Bizarre Festivals of Switzerland

There is no doubt that these festivals pass as completely normal for 99% of Swiss.

However, they may seem totally bizarre to you and you seriously wonder how anyone could have thought of this stuff. As it turns out, these festivals are the result of centuries-old traditions combined with Swiss people's desire to simply have a good time. So, put on your diversity goggles and embrace the curious world of Swiss festivals!

 

Bell Dorado (Chalandamarz)

Chalandamarz Swiss Tradition

This March 1 festival is based on the popular children's story "Schellenursli", in which the protagonist retrieves a cowbell from a snowed in chalet in order to participate in a parade like all the other kids.

So in the mountainous towns of Eastern Switzerland, boys will crowd the streets and create quite a "Bell Dorado". The thought is that the louder the noise, the faster the green pastures will grow (and evil spirits will vanish)...

Cowbells, anyone?

 

Sausage Tossing (Eis-Zwei-Geissebei)

Eis Zwei Geissebei Rapperswil

This odd tradition dates back centuries: Every year on Fat Tuesday at 3:15 PM, hundreds of children and adults will gather in front of Rapperswil's city hall.

In response to the mayor's question, "Are all my boys here?", the kids will effectively scream "One, two, goat leg!"

As a result, the mayor and council members will open up the windows and toss out sausages, loafs of bread and pastries into the crowd.

 

Goose Piñata (Gansabhauet)

Gansabhauet Sursee

Every year on the first day of carnival, November 11, the town of Sursee celebrates what might most appropriately be called "goose pinata". Odd as it seems, this custom was once very common all over Europe.

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Essentially, young townspeople (!) will get themselves tipsy at city hall before covering their eyes and dressing up in a red cape with a gigantic sun mask. Using a saber, their main objective is to slam a dead goose to the ground with a single stroke.

No goodies inside the goose, though.

 

Appenzell Silvester Claus (Silvesterchläuse)

Silvesterkläuse in Urnäsch, Switzerland - 2013

On New Year's Eve and January 13, some freakish creatures will roam the streets of the Appenzell region in a quest for hot Glühwein.

Locals are quick to serve them because as the day drags on, they tend to get moodier (and thus scarier)... Our Christian was able to snap some pictures of this long lasting Swiss tradition.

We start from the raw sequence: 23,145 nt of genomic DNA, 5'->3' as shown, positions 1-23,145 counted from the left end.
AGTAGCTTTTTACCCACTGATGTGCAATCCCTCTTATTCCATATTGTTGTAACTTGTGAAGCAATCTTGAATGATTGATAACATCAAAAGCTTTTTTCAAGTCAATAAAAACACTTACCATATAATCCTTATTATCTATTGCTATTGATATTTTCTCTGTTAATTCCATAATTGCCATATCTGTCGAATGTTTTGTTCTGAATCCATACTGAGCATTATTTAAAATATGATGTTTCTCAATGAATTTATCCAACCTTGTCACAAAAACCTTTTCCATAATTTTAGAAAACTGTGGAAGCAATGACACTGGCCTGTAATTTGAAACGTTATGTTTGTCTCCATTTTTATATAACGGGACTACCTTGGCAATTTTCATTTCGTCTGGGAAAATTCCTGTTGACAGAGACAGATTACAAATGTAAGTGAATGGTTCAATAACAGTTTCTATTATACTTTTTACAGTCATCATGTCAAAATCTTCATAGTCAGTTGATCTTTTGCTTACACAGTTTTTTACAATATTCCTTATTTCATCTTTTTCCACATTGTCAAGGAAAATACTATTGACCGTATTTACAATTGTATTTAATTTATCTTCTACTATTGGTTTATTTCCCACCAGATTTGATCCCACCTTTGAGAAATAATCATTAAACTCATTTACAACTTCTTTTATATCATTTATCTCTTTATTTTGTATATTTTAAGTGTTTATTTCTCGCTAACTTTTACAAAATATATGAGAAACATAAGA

Giant Sledge Race (Hornschlittenrennen)

Hornschlittenrennen in St. Johann - Courtesy Isar Pictures

Although it may look amateurish, this annual event in Alt St. Johann has become more and more professional over the years.

While most participate for fun, some teams have perfected their sledge racing techniques to inch out a tenth of a second here or there...

 

Cow Pie Bingo

Does this require much explanation? Just take what Switzerland has plenty (green pastures, cows, money), mix it all up, and out comes "cow bingo"! This game is also known as "Cow Patty Bingo" or "Fertilizer Lottery".
 

 
Have we missed anything? Have you run into some odd festivals in Switzerland? Do not shy away from sharing...

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Dimitri Burkhard

Founder, Editor-in-Chief at Newly Swissed GmbH
As the founder, editor and community manager of Newly Swissed, Dimitri owns the strategic vision. He is passionate about storytelling and is a member of the Swiss Travelwriters Club.

Dimitri loves discovering new trends and covers architecture, design, start-ups and tourism.
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12 replies
  1. Moonchild
    Moonchild says:

    Great start! There are so many weird festivals in CH, you could never collect them all! Just want to point out that Chalandamarz is not based on Schellenursli, but vice versa. It’s just that no one ever heard of it before the book came out! Some other festivals that might qualify for your page: Basler Fasnacht and Vogel Gryff, and Zürich’s Sechselaüten. In Boniswil/Hallwil they have Bärtzeli (St. Berchtold’s Tag), which is similar to the Silvesterchläuse (probably *lots* of versions of this). I think myswitzerland.com has a festival page. Check it out.

    Reply
    • zilti
      zilti says:

      To further add to this, Chalandamarz dates back about 2000 years. Also note how the name Chalandamarz is actually slightly disguised Latin.

      Also there’s “Solätte”, a spring festival, of which no one really knows anymore what it refers to or symbolizes.

      Reply
      • newlyswissed
        newlyswissed says:

        Great that you’ve brought up “Solätte”! We’ll definitively look into it for a follow up post… ^Dimitri

  2. AndrewWS
    AndrewWS says:

    In Zurich, they have something called Knabenschiessen, which seems to involve galloping horses in the streets, processions with fish being thrown into the crowds, and an exploding dummy. No shooting of boys, though, tempting though that might be.

    I suppose it’s the Swiss way of compensating for being obsessed with respectability, work and money all the rest of the year.

    Reply
  3. Melissa Madeira
    Melissa Madeira says:

    In St-Sulpice Vaud we have a Fete Du Printemps where we have a parade and then burn a papier mache doll to signify the end of winter. It is kind of like groundhog day, the quicker it burns the shorted the summer etc. I think it may be a german tradition?

    Reply
    • newlyswissed
      newlyswissed says:

      Thanks so much for sharing! This sounds very much like the “Böögg” snowman from Sechseläuten, which is a Zürich tradition…

      Reply

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